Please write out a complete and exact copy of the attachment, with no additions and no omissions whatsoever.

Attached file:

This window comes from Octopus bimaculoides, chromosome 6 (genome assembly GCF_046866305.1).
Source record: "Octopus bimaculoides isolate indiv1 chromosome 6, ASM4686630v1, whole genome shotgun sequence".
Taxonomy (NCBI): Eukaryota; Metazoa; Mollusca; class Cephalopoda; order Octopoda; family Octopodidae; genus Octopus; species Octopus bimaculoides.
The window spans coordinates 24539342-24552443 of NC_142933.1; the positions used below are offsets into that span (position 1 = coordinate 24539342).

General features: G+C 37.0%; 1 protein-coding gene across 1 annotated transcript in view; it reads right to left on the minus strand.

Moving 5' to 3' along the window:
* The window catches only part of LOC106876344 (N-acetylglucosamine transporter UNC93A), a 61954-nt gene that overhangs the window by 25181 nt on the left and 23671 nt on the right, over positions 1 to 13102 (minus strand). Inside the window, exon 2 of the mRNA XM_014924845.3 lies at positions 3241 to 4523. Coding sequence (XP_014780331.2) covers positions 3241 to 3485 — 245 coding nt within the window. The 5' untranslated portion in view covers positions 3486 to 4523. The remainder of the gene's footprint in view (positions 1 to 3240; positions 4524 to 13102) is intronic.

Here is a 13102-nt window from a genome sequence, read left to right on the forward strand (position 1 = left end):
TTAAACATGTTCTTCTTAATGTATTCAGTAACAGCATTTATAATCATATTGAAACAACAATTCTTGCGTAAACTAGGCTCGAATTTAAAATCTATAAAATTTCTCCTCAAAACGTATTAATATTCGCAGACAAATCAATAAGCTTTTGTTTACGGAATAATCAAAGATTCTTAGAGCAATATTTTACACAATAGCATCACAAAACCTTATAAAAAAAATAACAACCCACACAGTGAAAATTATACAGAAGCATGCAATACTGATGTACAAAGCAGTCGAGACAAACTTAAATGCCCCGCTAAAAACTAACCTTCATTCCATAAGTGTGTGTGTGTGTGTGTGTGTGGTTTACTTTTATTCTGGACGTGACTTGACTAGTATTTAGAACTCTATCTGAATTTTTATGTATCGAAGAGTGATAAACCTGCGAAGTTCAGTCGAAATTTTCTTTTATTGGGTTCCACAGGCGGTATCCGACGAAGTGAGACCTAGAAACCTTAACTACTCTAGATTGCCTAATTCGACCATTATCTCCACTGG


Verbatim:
This window comes from Octopus bimaculoides, chromosome 6 (genome assembly GCF_046866305.1).
Source record: "Octopus bimaculoides isolate indiv1 chromosome 6, ASM4686630v1, whole genome shotgun sequence".
Taxonomy (NCBI): Eukaryota; Metazoa; Mollusca; class Cephalopoda; order Octopoda; family Octopodidae; genus Octopus; species Octopus bimaculoides.
The window spans coordinates 24539342-24552443 of NC_142933.1; the positions used below are offsets into that span (position 1 = coordinate 24539342).

General features: G+C 37.0%; 1 protein-coding gene across 1 annotated transcript in view; it reads right to left on the minus strand.

Moving 5' to 3' along the window:
* The window catches only part of LOC106876344 (N-acetylglucosamine transporter UNC93A), a 61954-nt gene that overhangs the window by 25181 nt on the left and 23671 nt on the right, over positions 1 to 13102 (minus strand). Inside the window, exon 2 of the mRNA XM_014924845.3 lies at positions 3241 to 4523. Coding sequence (XP_014780331.2) covers positions 3241 to 3485 — 245 coding nt within the window. The 5' untranslated portion in view covers positions 3486 to 4523. The remainder of the gene's footprint in view (positions 1 to 3240; positions 4524 to 13102) is intronic.

Here is a 13102-nt window from a genome sequence, read left to right on the forward strand (position 1 = left end):
TTAAACATGTTCTTCTTAATGTATTCAGTAACAGCATTTATAATCATATTGAAACAACAATTCTTGCGTAAACTAGGCTCGAATTTAAAATCTATAAAATTTCTCCTCAAAACGTATTAATATTCGCAGACAAATCAATAAGCTTTTGTTTACGGAATAATCAAAGATTCTTAGAGCAATATTTTACACAATAGCATCACAAAACCTTATAAAAAAAATAACAACCCACACAGTGAAAATTATACAGAAGCATGCAATACTGATGTACAAAGCAGTCGAGACAAACTTAAATGCCCCGCTAAAAACTAACCTTCATTCCATAAGTGTGTGTGTGTGTGTGTGTGTGGTTTACTTTTATTCTGGACGTGACTTGACTAGTATTTAGAACTCTATCTGAATTTTTATGTATCGAAGAGTGATAAACCTGCGAAGTTCAGTCGAAATTTTCTTTTATTGGGTTCCACAGGCGGTATCCGACGAAGTGAGACCTAGAAACCTTAACTACTCTAGATTGCCTAATTCGACCATTATCTCCACTGG